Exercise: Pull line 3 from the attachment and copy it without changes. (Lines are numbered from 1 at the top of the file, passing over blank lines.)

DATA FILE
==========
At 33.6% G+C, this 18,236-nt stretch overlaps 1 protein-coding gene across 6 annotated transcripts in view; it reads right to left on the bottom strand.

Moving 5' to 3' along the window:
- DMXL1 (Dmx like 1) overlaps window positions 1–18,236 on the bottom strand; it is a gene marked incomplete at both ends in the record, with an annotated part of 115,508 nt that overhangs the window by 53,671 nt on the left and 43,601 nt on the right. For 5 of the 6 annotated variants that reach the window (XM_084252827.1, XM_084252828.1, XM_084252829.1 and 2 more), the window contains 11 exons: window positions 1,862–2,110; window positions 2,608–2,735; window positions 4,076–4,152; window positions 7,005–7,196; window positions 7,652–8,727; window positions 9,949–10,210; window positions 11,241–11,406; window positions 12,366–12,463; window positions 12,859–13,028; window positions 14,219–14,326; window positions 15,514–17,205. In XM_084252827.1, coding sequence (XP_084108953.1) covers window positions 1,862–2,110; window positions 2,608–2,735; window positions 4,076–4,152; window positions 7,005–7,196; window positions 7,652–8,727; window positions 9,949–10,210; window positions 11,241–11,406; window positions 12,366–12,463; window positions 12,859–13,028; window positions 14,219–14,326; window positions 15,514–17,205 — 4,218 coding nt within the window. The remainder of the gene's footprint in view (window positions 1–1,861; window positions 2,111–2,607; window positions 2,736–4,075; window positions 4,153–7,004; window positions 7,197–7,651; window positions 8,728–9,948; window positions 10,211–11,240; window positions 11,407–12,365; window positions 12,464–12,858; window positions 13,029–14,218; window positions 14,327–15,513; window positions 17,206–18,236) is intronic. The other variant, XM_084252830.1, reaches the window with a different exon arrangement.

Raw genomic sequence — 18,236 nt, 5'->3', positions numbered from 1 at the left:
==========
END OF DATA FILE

- DMXL1 (Dmx like 1) overlaps window positions 1–18,236 on the bottom strand; it is a gene marked incomplete at both ends in the record, with an annotated part of 115,508 nt that overhangs the window by 53,671 nt on the left and 43,601 nt on the right. For 5 of the 6 annotated variants that reach the window (XM_084252827.1, XM_084252828.1, XM_084252829.1 and 2 more), the window contains 11 exons: window positions 1,862–2,110; window positions 2,608–2,735; window positions 4,076–4,152; window positions 7,005–7,196; window positions 7,652–8,727; window positions 9,949–10,210; window positions 11,241–11,406; window positions 12,366–12,463; window positions 12,859–13,028; window positions 14,219–14,326; window positions 15,514–17,205. In XM_084252827.1, coding sequence (XP_084108953.1) covers window positions 1,862–2,110; window positions 2,608–2,735; window positions 4,076–4,152; window positions 7,005–7,196; window positions 7,652–8,727; window positions 9,949–10,210; window positions 11,241–11,406; window positions 12,366–12,463; window positions 12,859–13,028; window positions 14,219–14,326; window positions 15,514–17,205 — 4,218 coding nt within the window. The remainder of the gene's footprint in view (window positions 1–1,861; window positions 2,111–2,607; window positions 2,736–4,075; window positions 4,153–7,004; window positions 7,197–7,651; window positions 8,728–9,948; window positions 10,211–11,240; window positions 11,407–12,365; window positions 12,464–12,858; window positions 13,029–14,218; window positions 14,327–15,513; window positions 17,206–18,236) is intronic. The other variant, XM_084252830.1, reaches the window with a different exon arrangement.